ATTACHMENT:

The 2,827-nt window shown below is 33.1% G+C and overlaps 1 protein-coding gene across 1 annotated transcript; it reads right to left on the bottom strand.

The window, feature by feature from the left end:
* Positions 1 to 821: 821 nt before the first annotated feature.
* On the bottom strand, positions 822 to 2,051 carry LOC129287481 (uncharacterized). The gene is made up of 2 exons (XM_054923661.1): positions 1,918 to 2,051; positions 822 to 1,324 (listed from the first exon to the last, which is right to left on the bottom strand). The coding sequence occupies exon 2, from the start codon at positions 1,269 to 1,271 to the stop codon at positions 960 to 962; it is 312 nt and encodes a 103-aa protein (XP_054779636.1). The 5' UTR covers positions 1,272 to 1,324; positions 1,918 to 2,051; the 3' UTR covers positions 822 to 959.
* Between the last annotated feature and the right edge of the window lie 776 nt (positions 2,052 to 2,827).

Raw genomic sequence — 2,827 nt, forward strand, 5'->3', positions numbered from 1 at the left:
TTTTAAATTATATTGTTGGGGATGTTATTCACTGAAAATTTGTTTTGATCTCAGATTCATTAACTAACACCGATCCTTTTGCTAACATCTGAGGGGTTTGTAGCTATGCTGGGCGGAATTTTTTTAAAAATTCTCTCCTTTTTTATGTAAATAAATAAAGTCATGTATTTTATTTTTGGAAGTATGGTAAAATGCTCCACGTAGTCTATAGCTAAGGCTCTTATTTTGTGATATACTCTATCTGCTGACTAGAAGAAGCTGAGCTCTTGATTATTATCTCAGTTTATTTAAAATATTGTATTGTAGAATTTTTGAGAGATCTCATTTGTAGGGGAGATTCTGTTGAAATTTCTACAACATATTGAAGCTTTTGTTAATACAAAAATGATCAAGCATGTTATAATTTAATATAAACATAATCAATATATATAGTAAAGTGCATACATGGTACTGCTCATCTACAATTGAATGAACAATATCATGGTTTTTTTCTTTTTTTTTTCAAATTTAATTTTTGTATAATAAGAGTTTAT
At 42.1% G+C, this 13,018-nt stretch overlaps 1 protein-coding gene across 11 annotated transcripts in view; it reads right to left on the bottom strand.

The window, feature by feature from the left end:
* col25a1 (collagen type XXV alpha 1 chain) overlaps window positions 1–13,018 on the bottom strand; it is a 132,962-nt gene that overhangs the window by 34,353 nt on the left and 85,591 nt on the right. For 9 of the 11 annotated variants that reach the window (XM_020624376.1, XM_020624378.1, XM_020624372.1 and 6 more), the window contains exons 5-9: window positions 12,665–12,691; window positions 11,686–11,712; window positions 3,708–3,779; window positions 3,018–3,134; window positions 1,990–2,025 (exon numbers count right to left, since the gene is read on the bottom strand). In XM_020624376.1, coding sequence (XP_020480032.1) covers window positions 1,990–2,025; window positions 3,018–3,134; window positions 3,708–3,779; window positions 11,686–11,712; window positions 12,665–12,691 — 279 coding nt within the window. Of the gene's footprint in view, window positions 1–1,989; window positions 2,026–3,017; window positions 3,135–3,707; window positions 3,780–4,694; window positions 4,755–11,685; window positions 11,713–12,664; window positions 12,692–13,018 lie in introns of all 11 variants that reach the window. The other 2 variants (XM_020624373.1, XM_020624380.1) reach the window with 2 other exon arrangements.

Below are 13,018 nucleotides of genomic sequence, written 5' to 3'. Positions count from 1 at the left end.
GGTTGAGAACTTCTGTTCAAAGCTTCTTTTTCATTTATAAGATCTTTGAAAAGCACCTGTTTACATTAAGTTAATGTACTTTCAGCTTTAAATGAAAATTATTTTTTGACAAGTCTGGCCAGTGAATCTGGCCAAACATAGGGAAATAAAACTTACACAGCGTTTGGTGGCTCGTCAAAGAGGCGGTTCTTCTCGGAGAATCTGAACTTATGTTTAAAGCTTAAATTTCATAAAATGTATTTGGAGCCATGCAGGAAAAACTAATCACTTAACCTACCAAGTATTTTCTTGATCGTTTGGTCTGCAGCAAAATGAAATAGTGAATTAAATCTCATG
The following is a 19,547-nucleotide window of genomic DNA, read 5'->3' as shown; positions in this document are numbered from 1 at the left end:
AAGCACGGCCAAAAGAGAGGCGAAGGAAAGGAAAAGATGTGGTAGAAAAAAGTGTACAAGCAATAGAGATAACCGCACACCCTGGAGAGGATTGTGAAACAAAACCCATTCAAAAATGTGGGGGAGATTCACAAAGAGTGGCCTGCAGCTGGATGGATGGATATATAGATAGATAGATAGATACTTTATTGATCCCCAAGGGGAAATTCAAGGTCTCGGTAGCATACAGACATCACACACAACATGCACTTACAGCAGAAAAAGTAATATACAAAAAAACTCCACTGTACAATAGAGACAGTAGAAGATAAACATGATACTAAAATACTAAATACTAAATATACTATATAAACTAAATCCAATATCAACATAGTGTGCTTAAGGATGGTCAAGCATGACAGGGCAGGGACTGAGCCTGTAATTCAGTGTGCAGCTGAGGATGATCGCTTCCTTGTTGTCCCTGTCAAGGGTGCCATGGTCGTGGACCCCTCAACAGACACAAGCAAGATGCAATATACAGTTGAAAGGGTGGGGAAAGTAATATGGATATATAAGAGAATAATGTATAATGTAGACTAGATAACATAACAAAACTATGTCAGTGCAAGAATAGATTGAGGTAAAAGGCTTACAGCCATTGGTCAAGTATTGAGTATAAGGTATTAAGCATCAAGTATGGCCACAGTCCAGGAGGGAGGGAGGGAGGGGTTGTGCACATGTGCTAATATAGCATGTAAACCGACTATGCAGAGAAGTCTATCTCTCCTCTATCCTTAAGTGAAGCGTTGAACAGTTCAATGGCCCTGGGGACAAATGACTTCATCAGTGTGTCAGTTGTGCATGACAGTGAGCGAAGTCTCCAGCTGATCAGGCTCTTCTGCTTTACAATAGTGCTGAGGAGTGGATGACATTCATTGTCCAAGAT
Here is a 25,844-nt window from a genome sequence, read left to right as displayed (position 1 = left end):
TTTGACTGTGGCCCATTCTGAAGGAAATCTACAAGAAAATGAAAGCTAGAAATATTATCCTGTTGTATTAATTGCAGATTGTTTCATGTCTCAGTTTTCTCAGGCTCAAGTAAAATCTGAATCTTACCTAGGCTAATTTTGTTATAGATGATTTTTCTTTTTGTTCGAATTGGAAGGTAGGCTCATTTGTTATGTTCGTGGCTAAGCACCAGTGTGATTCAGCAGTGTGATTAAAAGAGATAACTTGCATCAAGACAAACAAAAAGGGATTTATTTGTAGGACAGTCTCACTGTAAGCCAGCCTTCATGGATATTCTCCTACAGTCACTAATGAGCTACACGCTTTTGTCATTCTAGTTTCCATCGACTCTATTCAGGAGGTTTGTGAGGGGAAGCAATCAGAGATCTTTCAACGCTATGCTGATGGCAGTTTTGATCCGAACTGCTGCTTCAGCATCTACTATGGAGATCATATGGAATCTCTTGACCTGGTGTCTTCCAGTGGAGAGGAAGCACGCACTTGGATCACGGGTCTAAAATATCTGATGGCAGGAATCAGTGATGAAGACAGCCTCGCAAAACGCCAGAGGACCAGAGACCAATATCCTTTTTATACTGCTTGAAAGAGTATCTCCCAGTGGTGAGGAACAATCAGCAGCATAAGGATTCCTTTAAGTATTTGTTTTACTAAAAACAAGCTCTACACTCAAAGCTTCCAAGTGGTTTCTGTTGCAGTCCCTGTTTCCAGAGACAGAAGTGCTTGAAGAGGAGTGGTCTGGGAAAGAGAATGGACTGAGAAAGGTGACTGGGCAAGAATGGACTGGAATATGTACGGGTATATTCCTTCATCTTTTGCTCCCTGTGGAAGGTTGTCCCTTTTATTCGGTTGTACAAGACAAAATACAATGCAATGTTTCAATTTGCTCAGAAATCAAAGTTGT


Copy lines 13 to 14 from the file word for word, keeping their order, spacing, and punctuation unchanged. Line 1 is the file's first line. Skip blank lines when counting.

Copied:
The following is a 19,547-nucleotide window of genomic DNA, read 5'->3' as shown; positions in this document are numbered from 1 at the left end:
AAGCACGGCCAAAAGAGAGGCGAAGGAAAGGAAAAGATGTGGTAGAAAAAAGTGTACAAGCAATAGAGATAACCGCACACCCTGGAGAGGATTGTGAAACAAAACCCATTCAAAAATGTGGGGGAGATTCACAAAGAGTGGCCTGCAGCTGGATGGATGGATATATAGATAGATAGATAGATACTTTATTGATCCCCAAGGGGAAATTCAAGGTCTCGGTAGCATACAGACATCACACACAACATGCACTTACAGCAGAAAAAGTAATATACAAAAAAACTCCACTGTACAATAGAGACAGTAGAAGATAAACATGATACTAAAATACTAAATACTAAATATACTATATAAACTAAATCCAATATCAACATAGTGTGCTTAAGGATGGTCAAGCATGACAGGGCAGGGACTGAGCCTGTAATTCAGTGTGCAGCTGAGGATGATCGCTTCCTTGTTGTCCCTGTCAAGGGTGCCATGGTCGTGGACCCCTCAACAGACACAAGCAAGATGCAATATACAGTTGAAAGGGTGGGGAAAGTAATATGGATATATAAGAGAATAATGTATAATGTAGACTAGATAACATAACAAAACTATGTCAGTGCAAGAATAGATTGAGGTAAAAGGCTTACAGCCATTGGTCAAGTATTGAGTATAAGGTATTAAGCATCAAGTATGGCCACAGTCCAGGAGGGAGGGAGGGAGGGGTTGTGCACATGTGCTAATATAGCATGTAAACCGACTATGCAGAGAAGTCTATCTCTCCTCTATCCTTAAGTGAAGCGTTGAACAGTTCAATGGCCCTGGGGACAAATGACTTCATCAGTGTGTCAGTTGTGCATGACAGTGAGCGAAGTCTCCAGCTGATCAGGCTCTTCTGCTTTACAATAGTGCTGAGGAGTGGATGACATTCATTGTCCAAGAT